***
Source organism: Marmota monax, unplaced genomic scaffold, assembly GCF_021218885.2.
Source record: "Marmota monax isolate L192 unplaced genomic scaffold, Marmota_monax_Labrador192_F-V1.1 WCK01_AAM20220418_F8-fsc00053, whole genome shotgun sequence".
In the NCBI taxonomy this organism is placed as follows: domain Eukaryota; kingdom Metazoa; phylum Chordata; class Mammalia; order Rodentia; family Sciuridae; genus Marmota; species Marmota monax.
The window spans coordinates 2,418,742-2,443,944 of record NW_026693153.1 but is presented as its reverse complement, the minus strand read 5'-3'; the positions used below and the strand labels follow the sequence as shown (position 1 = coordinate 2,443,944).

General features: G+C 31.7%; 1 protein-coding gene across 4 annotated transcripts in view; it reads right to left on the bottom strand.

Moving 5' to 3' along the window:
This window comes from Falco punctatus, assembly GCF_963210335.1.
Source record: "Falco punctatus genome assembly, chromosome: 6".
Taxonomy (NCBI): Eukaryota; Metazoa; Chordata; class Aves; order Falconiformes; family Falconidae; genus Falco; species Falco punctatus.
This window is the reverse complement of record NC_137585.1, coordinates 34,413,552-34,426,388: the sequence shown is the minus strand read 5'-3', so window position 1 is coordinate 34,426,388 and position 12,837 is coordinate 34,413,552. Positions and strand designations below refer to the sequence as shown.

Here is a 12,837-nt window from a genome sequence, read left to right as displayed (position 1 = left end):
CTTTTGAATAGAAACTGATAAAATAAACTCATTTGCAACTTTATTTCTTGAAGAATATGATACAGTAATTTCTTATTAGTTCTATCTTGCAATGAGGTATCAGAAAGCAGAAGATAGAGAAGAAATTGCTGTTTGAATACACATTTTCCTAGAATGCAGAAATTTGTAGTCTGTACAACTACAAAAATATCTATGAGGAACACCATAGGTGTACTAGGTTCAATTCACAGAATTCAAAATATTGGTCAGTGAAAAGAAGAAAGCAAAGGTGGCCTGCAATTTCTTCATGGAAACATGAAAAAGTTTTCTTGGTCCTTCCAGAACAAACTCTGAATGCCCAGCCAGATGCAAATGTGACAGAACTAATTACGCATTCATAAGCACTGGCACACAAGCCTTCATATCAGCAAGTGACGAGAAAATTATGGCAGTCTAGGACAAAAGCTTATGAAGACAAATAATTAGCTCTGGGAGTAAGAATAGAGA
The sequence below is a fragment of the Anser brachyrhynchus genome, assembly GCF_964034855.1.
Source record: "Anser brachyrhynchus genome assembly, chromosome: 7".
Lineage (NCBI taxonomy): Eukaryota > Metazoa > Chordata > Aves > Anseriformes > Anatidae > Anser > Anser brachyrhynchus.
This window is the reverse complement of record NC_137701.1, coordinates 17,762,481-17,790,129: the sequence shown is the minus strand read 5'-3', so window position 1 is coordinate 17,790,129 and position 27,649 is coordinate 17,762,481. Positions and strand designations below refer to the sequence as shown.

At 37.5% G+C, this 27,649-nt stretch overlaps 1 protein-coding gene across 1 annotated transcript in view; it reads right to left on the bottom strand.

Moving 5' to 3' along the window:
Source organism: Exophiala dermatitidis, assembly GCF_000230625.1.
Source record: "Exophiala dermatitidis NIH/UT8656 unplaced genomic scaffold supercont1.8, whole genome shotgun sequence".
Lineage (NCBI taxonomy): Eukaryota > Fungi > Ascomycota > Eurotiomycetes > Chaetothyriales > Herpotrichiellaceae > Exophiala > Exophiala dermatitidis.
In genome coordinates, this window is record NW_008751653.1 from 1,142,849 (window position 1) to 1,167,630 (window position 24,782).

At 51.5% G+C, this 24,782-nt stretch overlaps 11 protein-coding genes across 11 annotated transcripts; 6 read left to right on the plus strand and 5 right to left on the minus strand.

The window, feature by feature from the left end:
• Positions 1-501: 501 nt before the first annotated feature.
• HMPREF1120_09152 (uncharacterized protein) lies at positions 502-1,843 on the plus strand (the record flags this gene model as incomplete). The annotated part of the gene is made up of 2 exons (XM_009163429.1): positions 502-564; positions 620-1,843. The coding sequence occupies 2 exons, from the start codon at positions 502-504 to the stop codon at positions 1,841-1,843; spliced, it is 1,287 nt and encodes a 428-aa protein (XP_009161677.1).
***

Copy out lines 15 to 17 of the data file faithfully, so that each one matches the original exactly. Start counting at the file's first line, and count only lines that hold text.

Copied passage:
Lineage (NCBI taxonomy): Eukaryota > Metazoa > Chordata > Aves > Anseriformes > Anatidae > Anser > Anser brachyrhynchus.
This window is the reverse complement of record NC_137701.1, coordinates 17,762,481-17,790,129: the sequence shown is the minus strand read 5'-3', so window position 1 is coordinate 17,790,129 and position 27,649 is coordinate 17,762,481. Positions and strand designations below refer to the sequence as shown.

At 37.5% G+C, this 27,649-nt stretch overlaps 1 protein-coding gene across 1 annotated transcript in view; it reads right to left on the bottom strand.